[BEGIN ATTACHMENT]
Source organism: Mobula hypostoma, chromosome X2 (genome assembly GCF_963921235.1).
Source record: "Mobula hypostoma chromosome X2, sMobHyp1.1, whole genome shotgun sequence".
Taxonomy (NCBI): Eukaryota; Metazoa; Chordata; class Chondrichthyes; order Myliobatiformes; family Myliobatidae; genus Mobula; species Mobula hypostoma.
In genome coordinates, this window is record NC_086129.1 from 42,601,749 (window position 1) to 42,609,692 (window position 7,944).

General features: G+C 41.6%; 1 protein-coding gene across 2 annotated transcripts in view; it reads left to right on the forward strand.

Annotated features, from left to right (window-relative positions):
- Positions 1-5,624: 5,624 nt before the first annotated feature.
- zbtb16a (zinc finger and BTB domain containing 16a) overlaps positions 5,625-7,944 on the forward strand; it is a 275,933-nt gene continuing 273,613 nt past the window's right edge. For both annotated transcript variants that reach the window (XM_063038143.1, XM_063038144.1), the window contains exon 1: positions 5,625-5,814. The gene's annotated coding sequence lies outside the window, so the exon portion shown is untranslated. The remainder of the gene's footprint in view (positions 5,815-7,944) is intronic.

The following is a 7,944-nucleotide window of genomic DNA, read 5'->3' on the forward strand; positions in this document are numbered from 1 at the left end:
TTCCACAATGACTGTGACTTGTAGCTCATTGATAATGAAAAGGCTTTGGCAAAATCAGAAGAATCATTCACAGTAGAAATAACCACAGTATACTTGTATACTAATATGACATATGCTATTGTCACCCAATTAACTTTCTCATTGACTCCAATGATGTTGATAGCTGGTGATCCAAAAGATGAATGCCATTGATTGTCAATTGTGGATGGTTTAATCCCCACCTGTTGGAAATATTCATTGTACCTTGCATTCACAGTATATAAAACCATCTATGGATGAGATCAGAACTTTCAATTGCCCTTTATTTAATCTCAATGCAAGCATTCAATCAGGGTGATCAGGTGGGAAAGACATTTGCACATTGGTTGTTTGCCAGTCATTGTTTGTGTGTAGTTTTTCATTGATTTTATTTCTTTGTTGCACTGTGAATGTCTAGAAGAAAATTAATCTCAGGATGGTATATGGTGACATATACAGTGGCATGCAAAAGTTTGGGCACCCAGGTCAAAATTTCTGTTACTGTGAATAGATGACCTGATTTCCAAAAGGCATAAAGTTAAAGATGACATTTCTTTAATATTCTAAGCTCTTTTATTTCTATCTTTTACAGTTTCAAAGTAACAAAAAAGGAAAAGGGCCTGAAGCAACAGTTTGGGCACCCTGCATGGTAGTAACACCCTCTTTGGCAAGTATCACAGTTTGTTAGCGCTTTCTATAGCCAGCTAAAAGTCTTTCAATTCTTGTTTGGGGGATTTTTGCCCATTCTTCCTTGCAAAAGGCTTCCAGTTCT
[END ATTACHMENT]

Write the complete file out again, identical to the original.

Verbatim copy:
Source organism: Mobula hypostoma, chromosome X2 (genome assembly GCF_963921235.1).
Source record: "Mobula hypostoma chromosome X2, sMobHyp1.1, whole genome shotgun sequence".
Taxonomy (NCBI): Eukaryota; Metazoa; Chordata; class Chondrichthyes; order Myliobatiformes; family Myliobatidae; genus Mobula; species Mobula hypostoma.
In genome coordinates, this window is record NC_086129.1 from 42,601,749 (window position 1) to 42,609,692 (window position 7,944).

General features: G+C 41.6%; 1 protein-coding gene across 2 annotated transcripts in view; it reads left to right on the forward strand.

Annotated features, from left to right (window-relative positions):
- Positions 1-5,624: 5,624 nt before the first annotated feature.
- zbtb16a (zinc finger and BTB domain containing 16a) overlaps positions 5,625-7,944 on the forward strand; it is a 275,933-nt gene continuing 273,613 nt past the window's right edge. For both annotated transcript variants that reach the window (XM_063038143.1, XM_063038144.1), the window contains exon 1: positions 5,625-5,814. The gene's annotated coding sequence lies outside the window, so the exon portion shown is untranslated. The remainder of the gene's footprint in view (positions 5,815-7,944) is intronic.

The following is a 7,944-nucleotide window of genomic DNA, read 5'->3' on the forward strand; positions in this document are numbered from 1 at the left end:
TTCCACAATGACTGTGACTTGTAGCTCATTGATAATGAAAAGGCTTTGGCAAAATCAGAAGAATCATTCACAGTAGAAATAACCACAGTATACTTGTATACTAATATGACATATGCTATTGTCACCCAATTAACTTTCTCATTGACTCCAATGATGTTGATAGCTGGTGATCCAAAAGATGAATGCCATTGATTGTCAATTGTGGATGGTTTAATCCCCACCTGTTGGAAATATTCATTGTACCTTGCATTCACAGTATATAAAACCATCTATGGATGAGATCAGAACTTTCAATTGCCCTTTATTTAATCTCAATGCAAGCATTCAATCAGGGTGATCAGGTGGGAAAGACATTTGCACATTGGTTGTTTGCCAGTCATTGTTTGTGTGTAGTTTTTCATTGATTTTATTTCTTTGTTGCACTGTGAATGTCTAGAAGAAAATTAATCTCAGGATGGTATATGGTGACATATACAGTGGCATGCAAAAGTTTGGGCACCCAGGTCAAAATTTCTGTTACTGTGAATAGATGACCTGATTTCCAAAAGGCATAAAGTTAAAGATGACATTTCTTTAATATTCTAAGCTCTTTTATTTCTATCTTTTACAGTTTCAAAGTAACAAAAAAGGAAAAGGGCCTGAAGCAACAGTTTGGGCACCCTGCATGGTAGTAACACCCTCTTTGGCAAGTATCACAGTTTGTTAGCGCTTTCTATAGCCAGCTAAAAGTCTTTCAATTCTTGTTTGGGGGATTTTTGCCCATTCTTCCTTGCAAAAGGCTTCCAGTTCT